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Upskilling: do employers demand greater skill when skilled workers are plentiful?

Author

Listed:
  • Modestino, Alicia Sasser

    () (Northeastern University)

  • Shoag, Daniel

    () (John F. Kennedy School of Government)

  • Ballance, Joshua

    () (Federal Reserve Bank of Boston)

Abstract

The Great Recession and subsequent recovery have been particularly painful for low-skilled workers. From 2007 to 2012, the unemployment rate rose by 6.4 percentage points for noncollege workers while it rose by only 2.3 percentage points for the college educated. This differential impact was evident within occupations as well. One explanation for the differential impact may be the ability of highly skilled workers to take middle- and low-skilled jobs. Indeed, over this period the share of workers with a college degree in traditionally middle-skill occupations increased rapidly. Such growth in skill requirements within occupations has become known colloquially as "upskilling." It is not clear from employment outcomes alone whether the increasing share of high-skilled workers in middle- and low-skill occupations reflects changing behavior by employers. Few researchers have been able to quantify rising employer requirements due to the difficulty in isolating labor demand from labor supply. In this paper, using a novel dataset of online job vacancy postings, the authors tackle the question of whether the education and experience requirements for job postings have risen between 2007 and 2012, and if so, whether this rise was driven by the state of the local labor market.

Suggested Citation

  • Modestino, Alicia Sasser & Shoag, Daniel & Ballance, Joshua, 2015. "Upskilling: do employers demand greater skill when skilled workers are plentiful?," Working Papers 14-17, Federal Reserve Bank of Boston.
  • Handle: RePEc:fip:fedbwp:14-17
    as

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    References listed on IDEAS

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    Citations

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    Cited by:

    1. Karolien Lenaerts & Miroslav Beblavý & Brian Fabo, 2016. "Prospects for utilisation of non-vacancy Internet data in labour market analysis—an overview," IZA Journal of Labor Economics, Springer;Forschungsinstitut zur Zukunft der Arbeit GmbH (IZA), vol. 5(1), pages 1-18, December.
    2. Brad Hershbein & Lisa B. Kahn, 2018. "Do Recessions Accelerate Routine-Biased Technological Change? Evidence from Vacancy Postings," American Economic Review, American Economic Association, vol. 108(7), pages 1737-1772, July.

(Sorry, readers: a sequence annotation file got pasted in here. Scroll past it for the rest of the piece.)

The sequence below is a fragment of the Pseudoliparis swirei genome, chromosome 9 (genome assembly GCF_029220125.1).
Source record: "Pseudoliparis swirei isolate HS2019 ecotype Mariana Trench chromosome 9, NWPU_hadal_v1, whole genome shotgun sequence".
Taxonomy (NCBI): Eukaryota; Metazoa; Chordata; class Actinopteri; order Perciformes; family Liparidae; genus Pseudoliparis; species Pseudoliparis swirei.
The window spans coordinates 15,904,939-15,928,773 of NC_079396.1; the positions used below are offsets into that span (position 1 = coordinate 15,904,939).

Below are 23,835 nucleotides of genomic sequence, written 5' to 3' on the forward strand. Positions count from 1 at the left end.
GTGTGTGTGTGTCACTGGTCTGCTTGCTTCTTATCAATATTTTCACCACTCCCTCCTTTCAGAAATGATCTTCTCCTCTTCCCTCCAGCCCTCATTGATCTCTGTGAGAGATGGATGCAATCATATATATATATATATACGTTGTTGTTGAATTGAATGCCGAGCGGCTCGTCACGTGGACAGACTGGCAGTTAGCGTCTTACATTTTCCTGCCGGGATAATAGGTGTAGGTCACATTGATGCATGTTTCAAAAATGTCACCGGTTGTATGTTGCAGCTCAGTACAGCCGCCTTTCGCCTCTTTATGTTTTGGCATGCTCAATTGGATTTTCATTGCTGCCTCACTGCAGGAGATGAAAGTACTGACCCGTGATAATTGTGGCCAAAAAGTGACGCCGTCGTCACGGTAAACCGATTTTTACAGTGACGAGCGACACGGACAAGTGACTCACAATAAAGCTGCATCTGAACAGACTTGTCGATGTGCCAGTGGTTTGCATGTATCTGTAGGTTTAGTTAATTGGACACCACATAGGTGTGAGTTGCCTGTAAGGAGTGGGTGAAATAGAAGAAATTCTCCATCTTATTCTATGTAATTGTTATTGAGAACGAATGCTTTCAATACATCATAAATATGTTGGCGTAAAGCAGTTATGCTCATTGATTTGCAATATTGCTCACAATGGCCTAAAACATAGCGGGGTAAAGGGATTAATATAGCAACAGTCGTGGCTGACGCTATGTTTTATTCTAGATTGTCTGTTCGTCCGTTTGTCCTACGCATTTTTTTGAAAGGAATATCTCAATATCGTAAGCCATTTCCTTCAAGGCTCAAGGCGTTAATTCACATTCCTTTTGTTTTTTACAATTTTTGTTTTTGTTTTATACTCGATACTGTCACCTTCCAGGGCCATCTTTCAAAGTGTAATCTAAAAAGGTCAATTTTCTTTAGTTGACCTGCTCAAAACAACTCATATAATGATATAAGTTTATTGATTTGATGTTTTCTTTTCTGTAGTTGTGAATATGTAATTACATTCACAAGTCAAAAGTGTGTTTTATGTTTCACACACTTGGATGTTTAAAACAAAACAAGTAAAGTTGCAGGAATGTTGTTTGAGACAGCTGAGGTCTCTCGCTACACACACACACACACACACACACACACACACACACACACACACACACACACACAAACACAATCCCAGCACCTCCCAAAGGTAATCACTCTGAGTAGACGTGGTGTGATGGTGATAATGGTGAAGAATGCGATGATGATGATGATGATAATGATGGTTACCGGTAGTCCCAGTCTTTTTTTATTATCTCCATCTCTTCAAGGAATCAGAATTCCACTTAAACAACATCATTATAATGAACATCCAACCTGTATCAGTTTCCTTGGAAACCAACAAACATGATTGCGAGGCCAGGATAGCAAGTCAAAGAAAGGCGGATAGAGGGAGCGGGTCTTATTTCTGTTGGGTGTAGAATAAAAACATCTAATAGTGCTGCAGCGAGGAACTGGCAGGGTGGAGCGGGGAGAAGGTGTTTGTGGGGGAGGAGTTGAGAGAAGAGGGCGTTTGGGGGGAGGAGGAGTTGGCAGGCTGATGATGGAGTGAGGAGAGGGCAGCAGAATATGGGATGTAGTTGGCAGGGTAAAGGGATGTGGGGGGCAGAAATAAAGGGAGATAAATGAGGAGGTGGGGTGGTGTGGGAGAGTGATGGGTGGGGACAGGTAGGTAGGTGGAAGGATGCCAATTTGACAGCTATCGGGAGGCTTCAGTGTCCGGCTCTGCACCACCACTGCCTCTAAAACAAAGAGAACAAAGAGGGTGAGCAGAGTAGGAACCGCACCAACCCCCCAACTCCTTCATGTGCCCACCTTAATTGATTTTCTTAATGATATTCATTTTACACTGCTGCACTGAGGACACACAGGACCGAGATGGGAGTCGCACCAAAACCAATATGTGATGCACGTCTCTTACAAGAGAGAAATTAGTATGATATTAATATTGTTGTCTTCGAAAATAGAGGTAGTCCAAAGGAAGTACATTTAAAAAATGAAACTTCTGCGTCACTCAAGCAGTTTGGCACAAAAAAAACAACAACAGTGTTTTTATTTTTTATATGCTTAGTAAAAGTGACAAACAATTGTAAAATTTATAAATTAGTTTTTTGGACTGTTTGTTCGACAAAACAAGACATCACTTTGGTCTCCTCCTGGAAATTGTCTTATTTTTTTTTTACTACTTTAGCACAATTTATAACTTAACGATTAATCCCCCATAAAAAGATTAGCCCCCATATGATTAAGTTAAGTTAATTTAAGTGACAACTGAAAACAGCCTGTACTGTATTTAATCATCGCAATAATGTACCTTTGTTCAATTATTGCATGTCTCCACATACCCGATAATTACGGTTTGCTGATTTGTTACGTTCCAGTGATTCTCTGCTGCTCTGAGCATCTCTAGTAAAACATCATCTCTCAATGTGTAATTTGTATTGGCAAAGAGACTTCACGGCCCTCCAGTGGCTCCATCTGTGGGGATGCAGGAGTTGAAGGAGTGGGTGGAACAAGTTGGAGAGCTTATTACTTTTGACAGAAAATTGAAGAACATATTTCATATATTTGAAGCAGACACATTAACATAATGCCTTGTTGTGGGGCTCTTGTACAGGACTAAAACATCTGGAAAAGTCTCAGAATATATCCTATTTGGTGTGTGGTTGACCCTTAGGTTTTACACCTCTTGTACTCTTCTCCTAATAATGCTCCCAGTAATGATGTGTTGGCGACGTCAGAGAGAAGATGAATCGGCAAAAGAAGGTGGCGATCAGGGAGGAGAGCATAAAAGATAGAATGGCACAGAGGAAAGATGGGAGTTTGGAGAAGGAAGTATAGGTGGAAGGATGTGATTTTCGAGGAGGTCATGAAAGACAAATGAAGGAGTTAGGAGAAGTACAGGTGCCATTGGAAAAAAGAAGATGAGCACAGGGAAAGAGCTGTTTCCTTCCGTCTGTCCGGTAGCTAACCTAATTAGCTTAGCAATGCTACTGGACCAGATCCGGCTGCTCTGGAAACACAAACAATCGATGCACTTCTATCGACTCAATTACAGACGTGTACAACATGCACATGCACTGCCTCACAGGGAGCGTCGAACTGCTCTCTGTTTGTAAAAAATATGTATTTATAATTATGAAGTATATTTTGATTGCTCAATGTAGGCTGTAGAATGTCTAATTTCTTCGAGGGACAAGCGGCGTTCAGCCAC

3. Clifford, Robert & Shoag, Daniel, 2016. ""No More Credit Score": Emplyer Credit Check Bans and Signal Substitution," Working Paper Series 16-008, Harvard University, John F. Kennedy School of Government.
    4. Barbara Ermini & Luca Papi & Francesca Scaturro, 2017. "Over education and the great recession. The case of italian PH.D graduates," Working Papers 420, Universita' Politecnica delle Marche (I), Dipartimento di Scienze Economiche e Sociali.
    5. Michael J. Handel & Alexandria Valerio & Maria Laura Sánchez Puerta, 2016. "Accounting for Mismatch in Low- and Middle-Income Countries," World Bank Publications, The World Bank, number 24906, September.
    6. Clifford, Robert & Shoag, Daniel, 2016. "“No more credit score”: employer credit check bans and signal substitution," Working Papers 16-10, Federal Reserve Bank of Boston.
    7. Beblavý, Miroslav & Fabo, Brian & Lenaerts, Karolien, 2016. "Skills Requirements for the 30 Most-Frequently Advertised Occupations in the United States: An analysis based on online vacancy data," CEPS Papers 11406, Centre for European Policy Studies.

    More about this item

    Keywords

    upskilling; middle skills; vacancies; labor demand; employer search;

    JEL classification:

    • J23 - Labor and Demographic Economics - - Demand and Supply of Labor - - - Labor Demand
    • J24 - Labor and Demographic Economics - - Demand and Supply of Labor - - - Human Capital; Skills; Occupational Choice; Labor Productivity
    • J63 - Labor and Demographic Economics - - Mobility, Unemployment, Vacancies, and Immigrant Workers - - - Turnover; Vacancies; Layoffs

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